What is Kidney Stone-
Kidney stone disease, also known as urolithiasis, is when a solid piece of material (kidney stone) develops in the urinary tract.Kidney stones typically form in the kidney and leave the body in the urine stream. A small stone may pass without causing symptoms. If a stone grows to more than 5 millimeters (0.2 in) it can cause blockage of the ureter resulting in severe pain in the lower back or abdomen. A stone may also result in blood in the urine, vomiting, or painful urination.
- Pain or burning during urination
Once the stone reaches the junction between the ureter and bladder, you’ll start to feel pain when you urinate .
The pain can feel sharp or burning. If you don’t know you have a kidney stone, you might mistake it for a urinary tract infection. Sometimes you can have an infection along with the stone.
- Pain in the back, belly, or side
Kidney stone pain — also known as renal colic — some people who’ve experienced kidney stones compare the pain to childbirth or getting stabbed with a knife.
Usually the pain starts when a stone moves into the narrow ureter. This causes a blockage, which makes pressure build up in the kidney.
The pressure activates nerve fibers that transmit pain signals to the brain.
Kidney stone pain often starts suddenly. As the stone moves, the pain changes location and intensity.
Pain often comes and goes in waves, which is made worse by the ureters contracting as they try to push the stone out. Each wave may last for a few minutes, disappear, and then come back again.
You’ll feel the pain along your side and back, below your ribs. It may radiate to your belly and groin area as the stone moves down through your urinary tract.
Large stones can be more painful than small ones, but the severity of pain doesn’t necessarily relate to the size of the stone. Even a little stone can be painful as it moves or causes a blockage.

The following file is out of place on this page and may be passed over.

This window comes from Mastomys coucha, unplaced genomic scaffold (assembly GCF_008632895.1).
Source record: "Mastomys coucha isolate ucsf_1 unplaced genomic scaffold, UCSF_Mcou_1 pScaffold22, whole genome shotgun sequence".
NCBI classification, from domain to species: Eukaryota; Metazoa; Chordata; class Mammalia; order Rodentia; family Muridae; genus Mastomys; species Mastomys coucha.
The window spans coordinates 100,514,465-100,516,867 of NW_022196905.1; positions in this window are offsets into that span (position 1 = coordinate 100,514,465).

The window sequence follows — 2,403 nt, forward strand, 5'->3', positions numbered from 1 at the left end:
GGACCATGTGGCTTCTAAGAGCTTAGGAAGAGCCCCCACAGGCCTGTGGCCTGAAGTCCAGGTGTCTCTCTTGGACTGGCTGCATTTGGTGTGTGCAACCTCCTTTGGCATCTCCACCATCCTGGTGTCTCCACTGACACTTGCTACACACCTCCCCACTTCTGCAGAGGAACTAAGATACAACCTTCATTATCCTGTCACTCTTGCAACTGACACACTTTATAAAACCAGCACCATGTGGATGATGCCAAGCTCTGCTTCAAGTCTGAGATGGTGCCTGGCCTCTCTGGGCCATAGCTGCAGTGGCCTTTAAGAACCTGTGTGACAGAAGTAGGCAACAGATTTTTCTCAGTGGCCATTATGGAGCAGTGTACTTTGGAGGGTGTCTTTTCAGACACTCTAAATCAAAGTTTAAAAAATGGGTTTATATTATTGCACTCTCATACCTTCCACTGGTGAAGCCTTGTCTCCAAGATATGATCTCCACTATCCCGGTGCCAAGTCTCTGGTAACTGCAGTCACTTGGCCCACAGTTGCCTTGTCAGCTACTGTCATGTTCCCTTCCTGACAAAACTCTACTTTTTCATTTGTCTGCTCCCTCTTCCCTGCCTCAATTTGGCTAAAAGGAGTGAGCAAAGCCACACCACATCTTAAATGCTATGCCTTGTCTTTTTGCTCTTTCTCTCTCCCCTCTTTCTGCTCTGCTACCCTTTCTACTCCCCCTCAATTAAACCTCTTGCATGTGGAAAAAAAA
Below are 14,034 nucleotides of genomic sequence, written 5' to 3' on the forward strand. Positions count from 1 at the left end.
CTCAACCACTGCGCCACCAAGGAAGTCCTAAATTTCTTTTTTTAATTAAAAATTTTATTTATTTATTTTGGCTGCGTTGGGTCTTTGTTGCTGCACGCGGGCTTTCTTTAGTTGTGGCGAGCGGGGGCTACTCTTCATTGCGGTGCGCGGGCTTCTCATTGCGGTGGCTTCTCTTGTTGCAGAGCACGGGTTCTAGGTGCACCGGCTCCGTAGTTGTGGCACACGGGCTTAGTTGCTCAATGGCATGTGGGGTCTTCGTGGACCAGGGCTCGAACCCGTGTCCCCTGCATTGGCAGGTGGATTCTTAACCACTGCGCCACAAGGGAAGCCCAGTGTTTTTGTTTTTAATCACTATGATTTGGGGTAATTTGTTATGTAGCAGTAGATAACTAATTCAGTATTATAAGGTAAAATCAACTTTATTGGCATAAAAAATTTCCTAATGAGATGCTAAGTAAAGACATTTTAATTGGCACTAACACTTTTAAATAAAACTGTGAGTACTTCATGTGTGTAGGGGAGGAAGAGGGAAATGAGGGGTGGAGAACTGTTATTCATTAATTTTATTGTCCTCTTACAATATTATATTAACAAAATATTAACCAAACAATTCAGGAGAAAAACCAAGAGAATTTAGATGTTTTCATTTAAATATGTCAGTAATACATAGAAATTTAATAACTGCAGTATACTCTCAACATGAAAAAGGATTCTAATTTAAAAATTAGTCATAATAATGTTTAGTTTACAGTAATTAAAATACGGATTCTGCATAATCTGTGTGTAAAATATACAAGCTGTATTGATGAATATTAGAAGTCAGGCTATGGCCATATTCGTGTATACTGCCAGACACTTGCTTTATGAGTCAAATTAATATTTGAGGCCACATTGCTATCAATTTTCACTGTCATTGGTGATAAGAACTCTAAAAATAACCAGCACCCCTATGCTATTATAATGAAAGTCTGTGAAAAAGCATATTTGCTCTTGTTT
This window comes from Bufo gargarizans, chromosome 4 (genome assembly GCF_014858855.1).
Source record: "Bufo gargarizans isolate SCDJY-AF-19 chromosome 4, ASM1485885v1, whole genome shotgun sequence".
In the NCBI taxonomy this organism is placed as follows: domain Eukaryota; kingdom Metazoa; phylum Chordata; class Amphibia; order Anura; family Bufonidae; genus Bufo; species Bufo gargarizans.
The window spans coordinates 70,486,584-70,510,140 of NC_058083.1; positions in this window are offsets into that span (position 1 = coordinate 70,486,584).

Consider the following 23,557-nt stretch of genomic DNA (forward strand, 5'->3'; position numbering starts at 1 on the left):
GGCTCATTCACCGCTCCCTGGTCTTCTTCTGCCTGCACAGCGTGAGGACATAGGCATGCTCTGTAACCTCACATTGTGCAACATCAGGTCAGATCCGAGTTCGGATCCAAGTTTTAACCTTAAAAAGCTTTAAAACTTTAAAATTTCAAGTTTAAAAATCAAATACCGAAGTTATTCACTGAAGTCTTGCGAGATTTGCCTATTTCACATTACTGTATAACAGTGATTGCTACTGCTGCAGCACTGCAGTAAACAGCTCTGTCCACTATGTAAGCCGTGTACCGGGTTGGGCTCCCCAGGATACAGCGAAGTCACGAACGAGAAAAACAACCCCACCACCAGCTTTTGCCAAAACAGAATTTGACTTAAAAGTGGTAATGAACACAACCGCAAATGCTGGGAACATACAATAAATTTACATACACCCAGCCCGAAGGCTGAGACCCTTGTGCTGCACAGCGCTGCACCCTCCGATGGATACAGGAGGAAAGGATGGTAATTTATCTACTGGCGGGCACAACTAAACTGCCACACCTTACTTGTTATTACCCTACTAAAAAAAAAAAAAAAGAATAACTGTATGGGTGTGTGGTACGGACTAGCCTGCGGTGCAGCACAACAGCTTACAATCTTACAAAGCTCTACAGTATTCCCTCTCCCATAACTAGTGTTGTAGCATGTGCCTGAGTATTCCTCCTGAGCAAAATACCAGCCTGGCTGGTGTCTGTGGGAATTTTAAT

3. Urgent need to go
Needing to go to the bathroom more urgently or frequently than usual is another sign that the stone has moved into the lower part of your urinary tract. You may find yourself running to the bathroom, or needing to go constantly throughout the day and night.
4. Urine Contains Blood
Blood in the urine is a common symptom in people with urinary tract stones. This symptom is also called hematuria.
The blood can be red, pink, or brown. Sometimes the blood cells are too small to see without a microscope (called microscopic hematuria), but your doctor can test for this symptom.
5. Going to Bathroom, small amount at a time
Large kidney stones sometimes get stuck in a ureter. This blockage can slow or stop the flow of urine.
If you have a blockage, you may only urinate a little bit each time you go. Urine flow that stops entirely is a medical emergency.
6. Smell in Urine/ Cloudly
Healthy urine is clear and doesn’t have a strong odor. Cloudy or foul-smelling urine could be a sign of an infection in your kidneys or another part of your urinary tract.
Cloudiness is a sign of pus in the urine, or pyuria. The smell can come from the bacteria that cause urinary tract infections. An odor may also come from urine that’s more concentrated than normal.
7. Vomiting and Nausea
A person suffering from kidney mostly have nausea and vomiting.
These symptoms happen because of shared nerve connections between the kidneys and GI tract. Stones in the kidneys can trigger nerves in the GI tract, setting off an upset stomach.
The nausea and vomiting can also be your body’s way of responding to intense pain.
8. Fever and chills
Any fever with pain requires urgent medical attention. Fever and chills are signs that you have an infection in your kidney or another part of your urinary tract. This can be a serious complication to a kidney stone. It can also be a sign of other serious problems besides kidney stones.